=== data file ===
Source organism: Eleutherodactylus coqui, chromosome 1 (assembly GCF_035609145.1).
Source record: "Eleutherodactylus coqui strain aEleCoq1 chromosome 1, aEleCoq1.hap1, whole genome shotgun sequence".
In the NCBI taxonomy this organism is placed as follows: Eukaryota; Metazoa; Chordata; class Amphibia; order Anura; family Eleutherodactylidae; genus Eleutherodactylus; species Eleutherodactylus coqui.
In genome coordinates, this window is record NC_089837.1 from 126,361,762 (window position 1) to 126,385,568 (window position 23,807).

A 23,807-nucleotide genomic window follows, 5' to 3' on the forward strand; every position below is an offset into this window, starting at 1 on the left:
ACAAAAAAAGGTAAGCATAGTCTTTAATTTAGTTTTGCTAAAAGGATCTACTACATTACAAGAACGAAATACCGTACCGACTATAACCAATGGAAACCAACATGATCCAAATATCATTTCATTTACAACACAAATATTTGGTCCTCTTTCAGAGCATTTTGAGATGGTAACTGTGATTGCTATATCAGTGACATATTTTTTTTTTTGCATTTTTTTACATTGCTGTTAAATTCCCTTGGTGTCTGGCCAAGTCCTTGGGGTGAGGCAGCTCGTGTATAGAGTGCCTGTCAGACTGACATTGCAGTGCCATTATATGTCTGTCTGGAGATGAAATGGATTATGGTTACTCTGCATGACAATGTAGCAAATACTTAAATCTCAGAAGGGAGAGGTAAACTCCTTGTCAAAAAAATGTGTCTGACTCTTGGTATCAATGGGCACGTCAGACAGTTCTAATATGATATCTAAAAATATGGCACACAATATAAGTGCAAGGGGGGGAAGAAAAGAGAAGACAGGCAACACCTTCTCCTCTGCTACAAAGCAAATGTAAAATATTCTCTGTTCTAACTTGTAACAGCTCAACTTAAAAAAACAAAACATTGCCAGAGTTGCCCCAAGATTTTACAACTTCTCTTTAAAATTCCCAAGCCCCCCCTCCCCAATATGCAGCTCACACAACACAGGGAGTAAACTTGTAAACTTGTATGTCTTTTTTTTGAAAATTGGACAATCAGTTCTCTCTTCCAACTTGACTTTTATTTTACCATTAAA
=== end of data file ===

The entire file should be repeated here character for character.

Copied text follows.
Source organism: Eleutherodactylus coqui, chromosome 1 (assembly GCF_035609145.1).
Source record: "Eleutherodactylus coqui strain aEleCoq1 chromosome 1, aEleCoq1.hap1, whole genome shotgun sequence".
In the NCBI taxonomy this organism is placed as follows: Eukaryota; Metazoa; Chordata; class Amphibia; order Anura; family Eleutherodactylidae; genus Eleutherodactylus; species Eleutherodactylus coqui.
In genome coordinates, this window is record NC_089837.1 from 126,361,762 (window position 1) to 126,385,568 (window position 23,807).

A 23,807-nucleotide genomic window follows, 5' to 3' on the forward strand; every position below is an offset into this window, starting at 1 on the left:
ACAAAAAAAGGTAAGCATAGTCTTTAATTTAGTTTTGCTAAAAGGATCTACTACATTACAAGAACGAAATACCGTACCGACTATAACCAATGGAAACCAACATGATCCAAATATCATTTCATTTACAACACAAATATTTGGTCCTCTTTCAGAGCATTTTGAGATGGTAACTGTGATTGCTATATCAGTGACATATTTTTTTTTTTGCATTTTTTTACATTGCTGTTAAATTCCCTTGGTGTCTGGCCAAGTCCTTGGGGTGAGGCAGCTCGTGTATAGAGTGCCTGTCAGACTGACATTGCAGTGCCATTATATGTCTGTCTGGAGATGAAATGGATTATGGTTACTCTGCATGACAATGTAGCAAATACTTAAATCTCAGAAGGGAGAGGTAAACTCCTTGTCAAAAAAATGTGTCTGACTCTTGGTATCAATGGGCACGTCAGACAGTTCTAATATGATATCTAAAAATATGGCACACAATATAAGTGCAAGGGGGGGAAGAAAAGAGAAGACAGGCAACACCTTCTCCTCTGCTACAAAGCAAATGTAAAATATTCTCTGTTCTAACTTGTAACAGCTCAACTTAAAAAAACAAAACATTGCCAGAGTTGCCCCAAGATTTTACAACTTCTCTTTAAAATTCCCAAGCCCCCCCTCCCCAATATGCAGCTCACACAACACAGGGAGTAAACTTGTAAACTTGTATGTCTTTTTTTTGAAAATTGGACAATCAGTTCTCTCTTCCAACTTGACTTTTATTTTACCATTAAA